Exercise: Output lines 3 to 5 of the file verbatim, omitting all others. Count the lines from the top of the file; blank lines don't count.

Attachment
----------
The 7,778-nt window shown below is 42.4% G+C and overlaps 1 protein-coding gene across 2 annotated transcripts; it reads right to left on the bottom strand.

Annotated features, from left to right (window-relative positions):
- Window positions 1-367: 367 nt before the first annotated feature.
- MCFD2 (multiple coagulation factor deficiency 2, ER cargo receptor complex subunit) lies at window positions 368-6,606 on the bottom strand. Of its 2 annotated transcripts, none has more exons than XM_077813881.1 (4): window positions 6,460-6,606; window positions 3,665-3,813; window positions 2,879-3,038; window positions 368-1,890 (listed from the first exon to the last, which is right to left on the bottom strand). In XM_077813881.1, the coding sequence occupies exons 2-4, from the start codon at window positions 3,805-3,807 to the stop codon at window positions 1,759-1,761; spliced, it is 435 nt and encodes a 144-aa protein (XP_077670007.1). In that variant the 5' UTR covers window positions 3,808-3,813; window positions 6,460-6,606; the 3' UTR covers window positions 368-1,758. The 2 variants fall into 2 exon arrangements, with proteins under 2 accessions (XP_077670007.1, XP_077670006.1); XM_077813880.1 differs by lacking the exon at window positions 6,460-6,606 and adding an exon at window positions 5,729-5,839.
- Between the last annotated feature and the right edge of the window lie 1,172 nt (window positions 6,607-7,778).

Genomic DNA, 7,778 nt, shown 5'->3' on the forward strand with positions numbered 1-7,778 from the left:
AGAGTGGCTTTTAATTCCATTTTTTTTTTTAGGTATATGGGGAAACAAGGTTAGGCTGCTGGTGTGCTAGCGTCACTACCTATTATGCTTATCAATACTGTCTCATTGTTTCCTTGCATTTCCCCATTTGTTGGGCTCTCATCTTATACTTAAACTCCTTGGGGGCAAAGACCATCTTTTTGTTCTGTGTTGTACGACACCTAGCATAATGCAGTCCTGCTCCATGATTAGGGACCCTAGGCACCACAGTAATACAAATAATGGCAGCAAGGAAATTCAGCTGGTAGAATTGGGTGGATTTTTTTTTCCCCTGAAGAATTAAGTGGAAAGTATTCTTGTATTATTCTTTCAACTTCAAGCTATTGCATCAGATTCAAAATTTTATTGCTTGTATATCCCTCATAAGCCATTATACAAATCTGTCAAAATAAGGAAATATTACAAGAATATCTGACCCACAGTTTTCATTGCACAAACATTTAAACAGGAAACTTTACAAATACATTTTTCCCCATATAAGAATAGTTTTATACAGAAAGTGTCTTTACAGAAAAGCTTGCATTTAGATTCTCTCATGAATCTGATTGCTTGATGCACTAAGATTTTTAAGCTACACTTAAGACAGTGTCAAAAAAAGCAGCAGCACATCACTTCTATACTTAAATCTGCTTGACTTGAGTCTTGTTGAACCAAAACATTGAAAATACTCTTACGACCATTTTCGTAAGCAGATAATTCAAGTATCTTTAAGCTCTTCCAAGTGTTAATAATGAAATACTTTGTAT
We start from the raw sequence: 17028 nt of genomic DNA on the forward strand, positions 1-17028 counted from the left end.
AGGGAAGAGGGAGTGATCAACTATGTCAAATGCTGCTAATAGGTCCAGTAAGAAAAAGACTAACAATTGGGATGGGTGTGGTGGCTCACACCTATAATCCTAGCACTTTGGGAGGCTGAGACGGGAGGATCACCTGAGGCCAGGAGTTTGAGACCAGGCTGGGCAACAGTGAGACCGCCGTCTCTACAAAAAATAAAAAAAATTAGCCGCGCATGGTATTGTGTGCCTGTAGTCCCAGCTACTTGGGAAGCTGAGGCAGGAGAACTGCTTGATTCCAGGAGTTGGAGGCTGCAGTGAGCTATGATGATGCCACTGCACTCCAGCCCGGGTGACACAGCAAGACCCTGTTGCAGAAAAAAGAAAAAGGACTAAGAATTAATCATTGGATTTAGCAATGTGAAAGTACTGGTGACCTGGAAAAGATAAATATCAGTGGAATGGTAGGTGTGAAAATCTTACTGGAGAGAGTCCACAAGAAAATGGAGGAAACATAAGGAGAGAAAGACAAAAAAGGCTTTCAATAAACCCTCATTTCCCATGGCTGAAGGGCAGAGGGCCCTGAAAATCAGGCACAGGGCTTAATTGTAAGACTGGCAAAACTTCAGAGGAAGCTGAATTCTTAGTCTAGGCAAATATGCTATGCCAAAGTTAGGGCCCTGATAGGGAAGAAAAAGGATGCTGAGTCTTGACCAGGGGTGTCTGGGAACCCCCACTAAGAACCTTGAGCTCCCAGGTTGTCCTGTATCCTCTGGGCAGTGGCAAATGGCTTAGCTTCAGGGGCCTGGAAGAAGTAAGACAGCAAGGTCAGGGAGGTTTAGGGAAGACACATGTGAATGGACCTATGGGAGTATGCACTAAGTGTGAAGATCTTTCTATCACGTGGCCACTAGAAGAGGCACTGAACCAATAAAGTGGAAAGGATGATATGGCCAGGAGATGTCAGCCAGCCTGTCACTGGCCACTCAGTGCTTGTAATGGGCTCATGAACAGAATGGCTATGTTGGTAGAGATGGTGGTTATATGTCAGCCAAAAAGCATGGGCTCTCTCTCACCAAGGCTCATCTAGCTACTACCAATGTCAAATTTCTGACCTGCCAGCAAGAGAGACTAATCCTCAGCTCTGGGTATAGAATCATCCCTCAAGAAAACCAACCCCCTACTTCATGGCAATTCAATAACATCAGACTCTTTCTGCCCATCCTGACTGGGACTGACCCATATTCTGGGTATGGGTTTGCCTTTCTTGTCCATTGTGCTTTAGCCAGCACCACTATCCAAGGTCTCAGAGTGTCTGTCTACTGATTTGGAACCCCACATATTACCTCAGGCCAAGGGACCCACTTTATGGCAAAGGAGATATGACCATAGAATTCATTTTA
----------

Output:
- Window positions 1-367: 367 nt before the first annotated feature.
- MCFD2 (multiple coagulation factor deficiency 2, ER cargo receptor complex subunit) lies at window positions 368-6,606 on the bottom strand. Of its 2 annotated transcripts, none has more exons than XM_077813881.1 (4): window positions 6,460-6,606; window positions 3,665-3,813; window positions 2,879-3,038; window positions 368-1,890 (listed from the first exon to the last, which is right to left on the bottom strand). In XM_077813881.1, the coding sequence occupies exons 2-4, from the start codon at window positions 3,805-3,807 to the stop codon at window positions 1,759-1,761; spliced, it is 435 nt and encodes a 144-aa protein (XP_077670007.1). In that variant the 5' UTR covers window positions 3,808-3,813; window positions 6,460-6,606; the 3' UTR covers window positions 368-1,758. The 2 variants fall into 2 exon arrangements, with proteins under 2 accessions (XP_077670007.1, XP_077670006.1); XM_077813880.1 differs by lacking the exon at window positions 6,460-6,606 and adding an exon at window positions 5,729-5,839.
- Between the last annotated feature and the right edge of the window lie 1,172 nt (window positions 6,607-7,778).